Evidence of Safety

Tests of raw milk samples and population-level outbreak statistics are evidence that raw milk can be safe to consume provided appropriate production methods are followed. 

California has just over 39 million inhabitants; almost the same as the entire population of Canada. There, raw milk is sold in grocery stores, at farm markets, and from farms directly. California has not had a raw milk outbreak since 2016. And the last “outbreak” of illness from raw milk in 2012. This was the year the RAWMI standards were released. 

Data from the United States CDCs National Outbreak Reporting System (NORS) shows that per-capita raw milk-related outbreaks have been steadily declining. 

Since 2011, when raw milk training began to be available, up to 2021, there’s been a 68% decrease in outbreak rates.

Test results from RAWMI-trained farmers show that with proper training and strict risk-management procedures, raw milk farmers can meet or exceed the most stringent safety standards set for pasteurized milk. In other words, raw milk can be as safe to consume as any other food. 

BC Raw Milk Project

The BC Herdshare Association’s “The BC Fresh Milk Project” has independently tested milk samples from grass-fed micro-dairy herdshare farms in BC. All 265 milk samples and 1060 pathogen tests came back negative.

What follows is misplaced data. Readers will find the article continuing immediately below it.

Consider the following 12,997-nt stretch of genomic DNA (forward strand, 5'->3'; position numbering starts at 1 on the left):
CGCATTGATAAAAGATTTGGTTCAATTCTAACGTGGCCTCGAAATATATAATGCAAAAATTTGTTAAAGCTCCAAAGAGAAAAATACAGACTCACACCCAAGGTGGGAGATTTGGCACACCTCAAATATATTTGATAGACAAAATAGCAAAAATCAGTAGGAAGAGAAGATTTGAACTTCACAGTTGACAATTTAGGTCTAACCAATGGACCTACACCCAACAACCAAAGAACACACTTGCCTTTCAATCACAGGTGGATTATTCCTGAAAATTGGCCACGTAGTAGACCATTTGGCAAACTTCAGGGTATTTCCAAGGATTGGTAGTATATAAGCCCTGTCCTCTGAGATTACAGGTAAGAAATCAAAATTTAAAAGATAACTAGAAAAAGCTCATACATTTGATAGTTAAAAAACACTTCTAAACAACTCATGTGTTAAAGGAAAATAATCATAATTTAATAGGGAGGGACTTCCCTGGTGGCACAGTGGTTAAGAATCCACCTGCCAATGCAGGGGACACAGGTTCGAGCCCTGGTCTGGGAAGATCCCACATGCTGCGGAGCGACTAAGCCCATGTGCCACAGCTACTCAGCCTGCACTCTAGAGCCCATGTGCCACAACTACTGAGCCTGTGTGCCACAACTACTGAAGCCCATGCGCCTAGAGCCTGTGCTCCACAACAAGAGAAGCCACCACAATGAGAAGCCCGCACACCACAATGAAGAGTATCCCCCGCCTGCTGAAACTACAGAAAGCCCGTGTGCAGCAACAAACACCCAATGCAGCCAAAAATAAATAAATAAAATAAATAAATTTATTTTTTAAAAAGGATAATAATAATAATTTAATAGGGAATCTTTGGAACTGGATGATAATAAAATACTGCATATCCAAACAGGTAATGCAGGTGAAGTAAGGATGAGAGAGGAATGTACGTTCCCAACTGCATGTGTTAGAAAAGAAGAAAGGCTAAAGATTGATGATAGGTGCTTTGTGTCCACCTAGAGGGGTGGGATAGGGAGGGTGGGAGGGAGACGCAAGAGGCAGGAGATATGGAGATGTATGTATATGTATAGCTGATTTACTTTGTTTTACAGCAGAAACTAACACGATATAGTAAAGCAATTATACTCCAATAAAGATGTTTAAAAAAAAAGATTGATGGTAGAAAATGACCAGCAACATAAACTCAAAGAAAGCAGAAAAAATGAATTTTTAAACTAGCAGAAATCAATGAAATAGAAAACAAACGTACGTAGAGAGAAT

RAWMI Common Standards

The mission of the Raw Milk Institute (RAWMI) is to improve the safety and quality of raw milk and raw milk products through: training and mentoring farmers; educating consumers; establishing international raw milk guidelines; improving consumer access and producer transparency; and investment in raw milk research.

There are three fundamental components to the Raw Milk Institute farmer mentoring program:

Additional RAWMI Information 

Common Standards for RAWMI-LISTED Raw Milk Farmers

The following Common Standards are guidelines for the production of raw milk. All farmers LISTED with Raw Milk Institute make every possible effort to achieve these Common Standards with transparency and integrity.

The Common Standards are basic guidelines for effective risk reduction practices. Farmers are encouraged to expand on the basic guidelines and include other risks that may be found in their specific set of conditions. RAWMI is available to assist farmers if they choose to expand their programs to address additional risks and risk reduction practices.

RAMP Food Safety Plan (Risk Analysis and Management Plan)

All LISTED farmers have a basic food safety plan – RAMP – that assists them in optimizing their production of raw milk. With technical assistance provided by RAWMI, each LISTED farmer develops their own specific RAMP with size-appropriate frequency of monitoring, sampling and testing. This comprehensive plan identifies potential risks that are present at the farm. Management practices are set up to reduce, manage, or mitigate those potential risks.

Individual RAMPs

Includes risk assessment and mitigation measures for the following risks:

Individual RAMPs include procedures, protocols and documentation:

Additional RAWMI Training & Resources

More Information is available at: